While searching Amazon for more books to eat, I found a mention of a free “online learning tool” called Animal Ethics Dilemma.  It presents five case studies (focusing on the use of genetically modified animals, specifically monkeys, in research; the welfare of farmed chickens; euthanasia of aggressive pets; rehabilitation of wildlife; and slaughter plants) and provides various ways to explore the issues presented by these situations.  It encourages the user to  consider various response options to potentially real-world situations.

Overall, it’s well put together.  It does a decent job of introducing five broad areas of animal welfare.  The exploratory answer options tend to be a little fixed — the tool is trying to introduce the user to five (debatable) points of view (“contractarian“, “utilitarian“, “relational“, “animal rights” and “respect for nature“) and, instead of allowing freeform answers, the tool forces you to choose between five fixed answers, each representing one of the categories.  I don’t honestly believe that any one of these viewpoints is entirely right in all situations, but the division helps to simplify the problems a bit for initial interpretation.

You do have to create a username and password to use the thing, but it’s free, and it never asks for any personal information.  It’s designed to let you create a profile of yourself before experiencing the tool, and compare it to a profile of yourself after working with the tool.  It’s interesting, and it’s not preachy.

For what it’s worth, I personally figure as highly “utilitarian” and “animal rights”.

Animal Capable of Human Speech is Remembered for Smoking Cigarettes

Various news sources are telling me that a “cigarette-smoking chimpanzee” passed away on Saturday, December 10.  The name of the chimp in question is Booee (or Booie), and this immediately pinged my memory: was that not the name of a signing chimp — one of the chimps that researcher Roger Fouts communicated with while he was raising Washoe, arguably the most famous of the signing chimps?

Image from Wildlife Waystation Facebook

I wasn’t hallucinating.  Here’s a link to a heart-rending little scene from the book Next of Kin, where Fouts describes meeting Booee again after many years apart.  And that’s the same Booee, a lifelong lab animal, unwilling participant in probably several dozen experiments until being briefly featured on a television show made him less than political to keep.  He was moved to the Wildlife Waystation in California in October, 1995.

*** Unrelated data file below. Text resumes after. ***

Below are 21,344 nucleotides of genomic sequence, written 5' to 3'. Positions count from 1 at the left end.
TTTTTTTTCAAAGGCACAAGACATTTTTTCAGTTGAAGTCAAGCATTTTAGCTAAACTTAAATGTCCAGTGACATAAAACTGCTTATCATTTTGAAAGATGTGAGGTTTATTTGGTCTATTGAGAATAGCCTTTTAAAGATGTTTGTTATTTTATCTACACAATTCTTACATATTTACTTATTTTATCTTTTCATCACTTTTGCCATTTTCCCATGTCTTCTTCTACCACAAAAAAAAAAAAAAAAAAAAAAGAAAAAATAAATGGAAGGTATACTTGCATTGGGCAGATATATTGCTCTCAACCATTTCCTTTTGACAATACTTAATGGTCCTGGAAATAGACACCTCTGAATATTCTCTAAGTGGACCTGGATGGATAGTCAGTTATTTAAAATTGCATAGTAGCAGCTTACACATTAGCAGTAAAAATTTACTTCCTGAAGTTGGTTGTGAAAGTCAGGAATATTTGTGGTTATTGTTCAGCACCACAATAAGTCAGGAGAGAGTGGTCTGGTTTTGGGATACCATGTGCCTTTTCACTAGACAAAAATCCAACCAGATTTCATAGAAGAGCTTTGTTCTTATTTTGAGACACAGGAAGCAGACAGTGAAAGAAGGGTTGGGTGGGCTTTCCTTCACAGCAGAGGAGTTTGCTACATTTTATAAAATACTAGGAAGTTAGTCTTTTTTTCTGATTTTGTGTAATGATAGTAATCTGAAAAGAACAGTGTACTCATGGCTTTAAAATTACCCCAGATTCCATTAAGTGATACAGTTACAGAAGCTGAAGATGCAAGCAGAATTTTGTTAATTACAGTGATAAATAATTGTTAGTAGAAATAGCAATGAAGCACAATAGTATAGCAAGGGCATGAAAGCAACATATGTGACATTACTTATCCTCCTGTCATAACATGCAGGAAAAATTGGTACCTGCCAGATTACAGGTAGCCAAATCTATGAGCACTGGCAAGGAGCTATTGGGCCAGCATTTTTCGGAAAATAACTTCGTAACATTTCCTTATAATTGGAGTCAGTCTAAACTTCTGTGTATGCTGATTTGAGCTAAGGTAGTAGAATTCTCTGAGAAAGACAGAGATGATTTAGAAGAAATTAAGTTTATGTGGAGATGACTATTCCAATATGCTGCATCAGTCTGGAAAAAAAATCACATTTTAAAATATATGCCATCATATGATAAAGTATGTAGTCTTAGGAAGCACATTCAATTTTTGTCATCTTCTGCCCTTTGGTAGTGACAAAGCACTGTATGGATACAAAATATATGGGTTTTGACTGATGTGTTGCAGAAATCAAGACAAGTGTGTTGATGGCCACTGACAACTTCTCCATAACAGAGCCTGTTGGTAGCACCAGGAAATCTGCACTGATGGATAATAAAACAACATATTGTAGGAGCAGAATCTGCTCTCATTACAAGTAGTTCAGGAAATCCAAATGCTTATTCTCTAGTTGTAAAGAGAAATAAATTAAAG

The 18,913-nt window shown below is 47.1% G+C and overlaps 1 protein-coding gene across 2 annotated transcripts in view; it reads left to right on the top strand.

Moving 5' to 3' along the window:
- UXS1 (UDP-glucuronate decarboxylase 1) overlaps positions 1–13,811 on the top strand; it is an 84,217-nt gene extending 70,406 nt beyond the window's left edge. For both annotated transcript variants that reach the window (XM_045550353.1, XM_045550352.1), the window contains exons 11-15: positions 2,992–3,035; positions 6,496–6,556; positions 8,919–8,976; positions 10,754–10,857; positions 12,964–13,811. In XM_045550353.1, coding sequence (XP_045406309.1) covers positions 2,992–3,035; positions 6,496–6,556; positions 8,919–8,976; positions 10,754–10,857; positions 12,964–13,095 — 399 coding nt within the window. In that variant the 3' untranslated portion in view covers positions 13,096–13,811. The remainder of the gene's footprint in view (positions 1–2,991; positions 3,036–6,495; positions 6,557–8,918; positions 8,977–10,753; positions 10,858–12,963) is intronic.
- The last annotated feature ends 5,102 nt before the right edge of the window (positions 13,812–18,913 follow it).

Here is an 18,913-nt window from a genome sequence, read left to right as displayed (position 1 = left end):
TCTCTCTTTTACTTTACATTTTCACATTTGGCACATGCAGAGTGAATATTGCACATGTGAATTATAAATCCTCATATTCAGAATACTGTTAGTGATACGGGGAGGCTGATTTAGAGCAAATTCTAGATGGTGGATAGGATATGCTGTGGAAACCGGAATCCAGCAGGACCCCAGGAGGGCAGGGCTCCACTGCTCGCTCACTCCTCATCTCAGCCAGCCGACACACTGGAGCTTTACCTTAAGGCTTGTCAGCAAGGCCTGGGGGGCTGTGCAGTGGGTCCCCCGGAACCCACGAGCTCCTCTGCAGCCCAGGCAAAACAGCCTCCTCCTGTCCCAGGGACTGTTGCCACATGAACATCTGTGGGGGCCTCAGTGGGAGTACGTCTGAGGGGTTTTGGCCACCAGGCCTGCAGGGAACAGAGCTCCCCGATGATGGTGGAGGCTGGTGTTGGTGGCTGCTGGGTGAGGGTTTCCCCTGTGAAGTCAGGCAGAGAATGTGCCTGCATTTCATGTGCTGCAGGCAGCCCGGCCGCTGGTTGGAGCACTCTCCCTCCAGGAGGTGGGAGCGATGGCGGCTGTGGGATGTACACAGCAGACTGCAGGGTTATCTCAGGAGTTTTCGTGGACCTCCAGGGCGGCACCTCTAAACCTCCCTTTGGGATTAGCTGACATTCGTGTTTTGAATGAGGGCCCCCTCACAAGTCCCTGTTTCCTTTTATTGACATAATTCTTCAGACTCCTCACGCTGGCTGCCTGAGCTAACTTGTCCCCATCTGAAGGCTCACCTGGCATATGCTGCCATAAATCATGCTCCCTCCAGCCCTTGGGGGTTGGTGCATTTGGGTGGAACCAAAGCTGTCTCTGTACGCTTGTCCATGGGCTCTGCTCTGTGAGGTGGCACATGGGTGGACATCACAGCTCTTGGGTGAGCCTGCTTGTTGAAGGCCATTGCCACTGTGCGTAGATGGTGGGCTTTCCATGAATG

This particular chimpanzee could speak to humans.  He used sign language to do so, but he could do so — one of the first of a tiny wave of “animals” which could speak a human language.  He was part of the community that helped open the door between humans and their closest cousins, the great apes, and helped to start the (still ongoing) movement which is trying to get chimpanzees out of the laboratory.  He is part of the snowball that started the avalanche of things like the Great Ape Protection Act, which would have been unthinkable when Booee was born.  This guy is one of the founders of a little, slow, quiet revolution in the way humans think about animals.

And something like 90% of his obituaries say “he was on television once”, “he smoked cigarettes”, and “he begged for candy”.  Why are those chosen as his defining attributes?  Are they just the only ones the news outlets think we’ll understand?  Booee is a historical figure.  He did a lot for animal/human understanding and the promotion of the idea that animals are not just automatons with fur.  It might be hard to encapsulate the meaning of what he was, what he did and the way he changed the world into a blog-sized sound bite, but “cigarette-smoking chimpanzee”?  Is that all we can come up with?

I know that the news media are just trying to garner readers, and that “cigarette smoking chimpanzee” probably: a) resonates better for most people than does “signing chimpanzee” and b) is “cuter” and more “sound bite friendly”.  But please — is that the only thing you can think of to say?  (Here’s the Wildlife Waystation obituary for Booee, in case you’d like to see how to do it with class.)

Empathy Found in Rats, Still Lacking in Humans

Rat freeing a trapped cagemateSo the current journal-article meme floating around is a little study by Peggy Mason at the University of Chicago investigating “the origins of empathetic behavior”.  (Link goes to UChicago press release; here’s the NPR article; and here’s the full article as published in Science.)